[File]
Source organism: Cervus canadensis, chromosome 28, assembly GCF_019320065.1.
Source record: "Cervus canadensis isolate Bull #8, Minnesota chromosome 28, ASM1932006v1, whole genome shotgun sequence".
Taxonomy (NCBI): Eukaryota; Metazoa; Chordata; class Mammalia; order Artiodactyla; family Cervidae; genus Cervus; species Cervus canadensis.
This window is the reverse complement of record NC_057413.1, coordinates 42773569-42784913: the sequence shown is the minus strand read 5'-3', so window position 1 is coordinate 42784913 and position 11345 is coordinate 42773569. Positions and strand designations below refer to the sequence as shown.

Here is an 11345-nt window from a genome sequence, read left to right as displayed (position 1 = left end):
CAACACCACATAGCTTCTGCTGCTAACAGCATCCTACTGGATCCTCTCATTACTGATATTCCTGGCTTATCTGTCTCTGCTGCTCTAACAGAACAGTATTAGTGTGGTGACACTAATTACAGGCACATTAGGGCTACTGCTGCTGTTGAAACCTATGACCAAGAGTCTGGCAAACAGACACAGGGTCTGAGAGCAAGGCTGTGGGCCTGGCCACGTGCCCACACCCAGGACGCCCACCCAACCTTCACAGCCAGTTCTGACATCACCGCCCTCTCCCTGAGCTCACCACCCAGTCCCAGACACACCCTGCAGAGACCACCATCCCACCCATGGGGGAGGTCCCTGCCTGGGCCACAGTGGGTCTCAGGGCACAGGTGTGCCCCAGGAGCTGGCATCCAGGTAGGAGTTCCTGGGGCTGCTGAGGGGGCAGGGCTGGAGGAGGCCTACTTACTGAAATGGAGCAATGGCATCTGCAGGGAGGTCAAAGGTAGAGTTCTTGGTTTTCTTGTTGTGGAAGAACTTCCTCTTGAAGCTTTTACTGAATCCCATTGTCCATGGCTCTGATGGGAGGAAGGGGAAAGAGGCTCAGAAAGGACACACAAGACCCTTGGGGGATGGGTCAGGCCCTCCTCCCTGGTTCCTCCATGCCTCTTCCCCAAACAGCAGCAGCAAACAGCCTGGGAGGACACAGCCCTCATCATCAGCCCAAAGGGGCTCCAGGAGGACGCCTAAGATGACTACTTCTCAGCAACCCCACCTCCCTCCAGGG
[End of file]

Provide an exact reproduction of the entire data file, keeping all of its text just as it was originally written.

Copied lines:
Source organism: Cervus canadensis, chromosome 28, assembly GCF_019320065.1.
Source record: "Cervus canadensis isolate Bull #8, Minnesota chromosome 28, ASM1932006v1, whole genome shotgun sequence".
Taxonomy (NCBI): Eukaryota; Metazoa; Chordata; class Mammalia; order Artiodactyla; family Cervidae; genus Cervus; species Cervus canadensis.
This window is the reverse complement of record NC_057413.1, coordinates 42773569-42784913: the sequence shown is the minus strand read 5'-3', so window position 1 is coordinate 42784913 and position 11345 is coordinate 42773569. Positions and strand designations below refer to the sequence as shown.

Here is an 11345-nt window from a genome sequence, read left to right as displayed (position 1 = left end):
CAACACCACATAGCTTCTGCTGCTAACAGCATCCTACTGGATCCTCTCATTACTGATATTCCTGGCTTATCTGTCTCTGCTGCTCTAACAGAACAGTATTAGTGTGGTGACACTAATTACAGGCACATTAGGGCTACTGCTGCTGTTGAAACCTATGACCAAGAGTCTGGCAAACAGACACAGGGTCTGAGAGCAAGGCTGTGGGCCTGGCCACGTGCCCACACCCAGGACGCCCACCCAACCTTCACAGCCAGTTCTGACATCACCGCCCTCTCCCTGAGCTCACCACCCAGTCCCAGACACACCCTGCAGAGACCACCATCCCACCCATGGGGGAGGTCCCTGCCTGGGCCACAGTGGGTCTCAGGGCACAGGTGTGCCCCAGGAGCTGGCATCCAGGTAGGAGTTCCTGGGGCTGCTGAGGGGGCAGGGCTGGAGGAGGCCTACTTACTGAAATGGAGCAATGGCATCTGCAGGGAGGTCAAAGGTAGAGTTCTTGGTTTTCTTGTTGTGGAAGAACTTCCTCTTGAAGCTTTTACTGAATCCCATTGTCCATGGCTCTGATGGGAGGAAGGGGAAAGAGGCTCAGAAAGGACACACAAGACCCTTGGGGGATGGGTCAGGCCCTCCTCCCTGGTTCCTCCATGCCTCTTCCCCAAACAGCAGCAGCAAACAGCCTGGGAGGACACAGCCCTCATCATCAGCCCAAAGGGGCTCCAGGAGGACGCCTAAGATGACTACTTCTCAGCAACCCCACCTCCCTCCAGGG